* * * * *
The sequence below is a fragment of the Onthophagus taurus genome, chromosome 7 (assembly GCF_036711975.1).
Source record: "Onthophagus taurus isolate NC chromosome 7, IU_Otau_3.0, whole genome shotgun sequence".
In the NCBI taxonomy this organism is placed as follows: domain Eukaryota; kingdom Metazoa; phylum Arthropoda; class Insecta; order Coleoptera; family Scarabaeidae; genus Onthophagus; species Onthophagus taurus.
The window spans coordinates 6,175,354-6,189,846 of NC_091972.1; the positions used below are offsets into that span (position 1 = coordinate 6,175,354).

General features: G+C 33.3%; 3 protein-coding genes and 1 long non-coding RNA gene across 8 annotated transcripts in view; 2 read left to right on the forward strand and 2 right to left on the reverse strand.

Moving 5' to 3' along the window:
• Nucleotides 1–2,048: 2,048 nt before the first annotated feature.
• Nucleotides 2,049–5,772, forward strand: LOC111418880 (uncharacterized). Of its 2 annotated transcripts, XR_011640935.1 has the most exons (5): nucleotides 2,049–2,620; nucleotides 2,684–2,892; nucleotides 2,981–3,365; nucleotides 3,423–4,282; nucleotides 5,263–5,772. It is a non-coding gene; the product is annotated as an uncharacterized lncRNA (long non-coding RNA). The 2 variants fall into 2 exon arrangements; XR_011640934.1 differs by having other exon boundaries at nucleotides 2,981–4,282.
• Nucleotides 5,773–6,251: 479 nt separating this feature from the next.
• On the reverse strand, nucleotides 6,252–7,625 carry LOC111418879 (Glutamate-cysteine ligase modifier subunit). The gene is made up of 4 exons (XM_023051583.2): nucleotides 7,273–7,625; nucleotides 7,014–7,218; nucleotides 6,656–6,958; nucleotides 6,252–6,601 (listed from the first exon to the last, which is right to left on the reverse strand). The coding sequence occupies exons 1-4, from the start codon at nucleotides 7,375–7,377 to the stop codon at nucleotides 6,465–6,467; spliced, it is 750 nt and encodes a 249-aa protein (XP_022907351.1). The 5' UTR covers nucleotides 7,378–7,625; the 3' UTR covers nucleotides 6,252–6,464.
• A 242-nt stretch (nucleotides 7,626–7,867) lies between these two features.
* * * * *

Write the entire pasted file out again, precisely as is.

The sequence below is a fragment of the Onthophagus taurus genome, chromosome 7 (assembly GCF_036711975.1).
Source record: "Onthophagus taurus isolate NC chromosome 7, IU_Otau_3.0, whole genome shotgun sequence".
In the NCBI taxonomy this organism is placed as follows: domain Eukaryota; kingdom Metazoa; phylum Arthropoda; class Insecta; order Coleoptera; family Scarabaeidae; genus Onthophagus; species Onthophagus taurus.
The window spans coordinates 6,175,354-6,189,846 of NC_091972.1; the positions used below are offsets into that span (position 1 = coordinate 6,175,354).

General features: G+C 33.3%; 3 protein-coding genes and 1 long non-coding RNA gene across 8 annotated transcripts in view; 2 read left to right on the forward strand and 2 right to left on the reverse strand.

Moving 5' to 3' along the window:
• Nucleotides 1–2,048: 2,048 nt before the first annotated feature.
• Nucleotides 2,049–5,772, forward strand: LOC111418880 (uncharacterized). Of its 2 annotated transcripts, XR_011640935.1 has the most exons (5): nucleotides 2,049–2,620; nucleotides 2,684–2,892; nucleotides 2,981–3,365; nucleotides 3,423–4,282; nucleotides 5,263–5,772. It is a non-coding gene; the product is annotated as an uncharacterized lncRNA (long non-coding RNA). The 2 variants fall into 2 exon arrangements; XR_011640934.1 differs by having other exon boundaries at nucleotides 2,981–4,282.
• Nucleotides 5,773–6,251: 479 nt separating this feature from the next.
• On the reverse strand, nucleotides 6,252–7,625 carry LOC111418879 (Glutamate-cysteine ligase modifier subunit). The gene is made up of 4 exons (XM_023051583.2): nucleotides 7,273–7,625; nucleotides 7,014–7,218; nucleotides 6,656–6,958; nucleotides 6,252–6,601 (listed from the first exon to the last, which is right to left on the reverse strand). The coding sequence occupies exons 1-4, from the start codon at nucleotides 7,375–7,377 to the stop codon at nucleotides 6,465–6,467; spliced, it is 750 nt and encodes a 249-aa protein (XP_022907351.1). The 5' UTR covers nucleotides 7,378–7,625; the 3' UTR covers nucleotides 6,252–6,464.
• A 242-nt stretch (nucleotides 7,626–7,867) lies between these two features.